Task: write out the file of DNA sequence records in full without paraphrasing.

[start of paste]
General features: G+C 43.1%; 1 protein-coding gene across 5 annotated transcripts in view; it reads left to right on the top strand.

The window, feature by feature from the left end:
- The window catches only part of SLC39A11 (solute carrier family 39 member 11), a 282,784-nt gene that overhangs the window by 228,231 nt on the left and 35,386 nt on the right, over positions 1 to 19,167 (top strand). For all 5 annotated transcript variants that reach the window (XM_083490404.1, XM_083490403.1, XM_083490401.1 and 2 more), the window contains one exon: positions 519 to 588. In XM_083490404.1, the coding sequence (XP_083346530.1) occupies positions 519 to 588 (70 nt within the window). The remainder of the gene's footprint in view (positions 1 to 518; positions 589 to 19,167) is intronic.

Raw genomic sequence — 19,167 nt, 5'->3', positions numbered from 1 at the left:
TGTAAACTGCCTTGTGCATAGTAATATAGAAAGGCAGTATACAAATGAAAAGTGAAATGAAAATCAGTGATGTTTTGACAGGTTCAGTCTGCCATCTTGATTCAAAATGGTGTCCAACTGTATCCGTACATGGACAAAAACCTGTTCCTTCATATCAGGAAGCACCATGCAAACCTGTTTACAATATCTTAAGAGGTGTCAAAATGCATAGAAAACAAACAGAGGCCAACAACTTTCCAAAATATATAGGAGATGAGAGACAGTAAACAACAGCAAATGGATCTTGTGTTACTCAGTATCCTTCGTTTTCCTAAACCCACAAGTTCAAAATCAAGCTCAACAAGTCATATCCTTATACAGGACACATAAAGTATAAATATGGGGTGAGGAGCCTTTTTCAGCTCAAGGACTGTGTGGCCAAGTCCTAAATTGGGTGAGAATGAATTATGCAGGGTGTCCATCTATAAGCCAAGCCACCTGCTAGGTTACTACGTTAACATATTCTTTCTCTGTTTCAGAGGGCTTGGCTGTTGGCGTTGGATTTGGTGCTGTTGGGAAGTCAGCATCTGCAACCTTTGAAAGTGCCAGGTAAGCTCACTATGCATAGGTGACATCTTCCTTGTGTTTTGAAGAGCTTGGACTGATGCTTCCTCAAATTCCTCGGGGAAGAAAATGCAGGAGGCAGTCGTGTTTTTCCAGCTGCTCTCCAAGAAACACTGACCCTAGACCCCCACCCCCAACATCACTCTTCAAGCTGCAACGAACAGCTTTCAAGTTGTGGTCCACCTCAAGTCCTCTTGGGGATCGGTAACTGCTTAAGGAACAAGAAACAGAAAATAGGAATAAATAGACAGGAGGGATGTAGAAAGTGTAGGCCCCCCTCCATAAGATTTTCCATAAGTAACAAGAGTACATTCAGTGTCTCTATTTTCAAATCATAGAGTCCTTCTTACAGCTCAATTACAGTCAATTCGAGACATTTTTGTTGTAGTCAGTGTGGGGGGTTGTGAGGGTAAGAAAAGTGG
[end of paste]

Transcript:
General features: G+C 43.1%; 1 protein-coding gene across 5 annotated transcripts in view; it reads left to right on the top strand.

The window, feature by feature from the left end:
- The window catches only part of SLC39A11 (solute carrier family 39 member 11), a 282,784-nt gene that overhangs the window by 228,231 nt on the left and 35,386 nt on the right, over positions 1 to 19,167 (top strand). For all 5 annotated transcript variants that reach the window (XM_083490404.1, XM_083490403.1, XM_083490401.1 and 2 more), the window contains one exon: positions 519 to 588. In XM_083490404.1, the coding sequence (XP_083346530.1) occupies positions 519 to 588 (70 nt within the window). The remainder of the gene's footprint in view (positions 1 to 518; positions 589 to 19,167) is intronic.

Raw genomic sequence — 19,167 nt, 5'->3', positions numbered from 1 at the left:
TGTAAACTGCCTTGTGCATAGTAATATAGAAAGGCAGTATACAAATGAAAAGTGAAATGAAAATCAGTGATGTTTTGACAGGTTCAGTCTGCCATCTTGATTCAAAATGGTGTCCAACTGTATCCGTACATGGACAAAAACCTGTTCCTTCATATCAGGAAGCACCATGCAAACCTGTTTACAATATCTTAAGAGGTGTCAAAATGCATAGAAAACAAACAGAGGCCAACAACTTTCCAAAATATATAGGAGATGAGAGACAGTAAACAACAGCAAATGGATCTTGTGTTACTCAGTATCCTTCGTTTTCCTAAACCCACAAGTTCAAAATCAAGCTCAACAAGTCATATCCTTATACAGGACACATAAAGTATAAATATGGGGTGAGGAGCCTTTTTCAGCTCAAGGACTGTGTGGCCAAGTCCTAAATTGGGTGAGAATGAATTATGCAGGGTGTCCATCTATAAGCCAAGCCACCTGCTAGGTTACTACGTTAACATATTCTTTCTCTGTTTCAGAGGGCTTGGCTGTTGGCGTTGGATTTGGTGCTGTTGGGAAGTCAGCATCTGCAACCTTTGAAAGTGCCAGGTAAGCTCACTATGCATAGGTGACATCTTCCTTGTGTTTTGAAGAGCTTGGACTGATGCTTCCTCAAATTCCTCGGGGAAGAAAATGCAGGAGGCAGTCGTGTTTTTCCAGCTGCTCTCCAAGAAACACTGACCCTAGACCCCCACCCCCAACATCACTCTTCAAGCTGCAACGAACAGCTTTCAAGTTGTGGTCCACCTCAAGTCCTCTTGGGGATCGGTAACTGCTTAAGGAACAAGAAACAGAAAATAGGAATAAATAGACAGGAGGGATGTAGAAAGTGTAGGCCCCCCTCCATAAGATTTTCCATAAGTAACAAGAGTACATTCAGTGTCTCTATTTTCAAATCATAGAGTCCTTCTTACAGCTCAATTACAGTCAATTCGAGACATTTTTGTTGTAGTCAGTGTGGGGGGTTGTGAGGGTAAGAAAAGTGG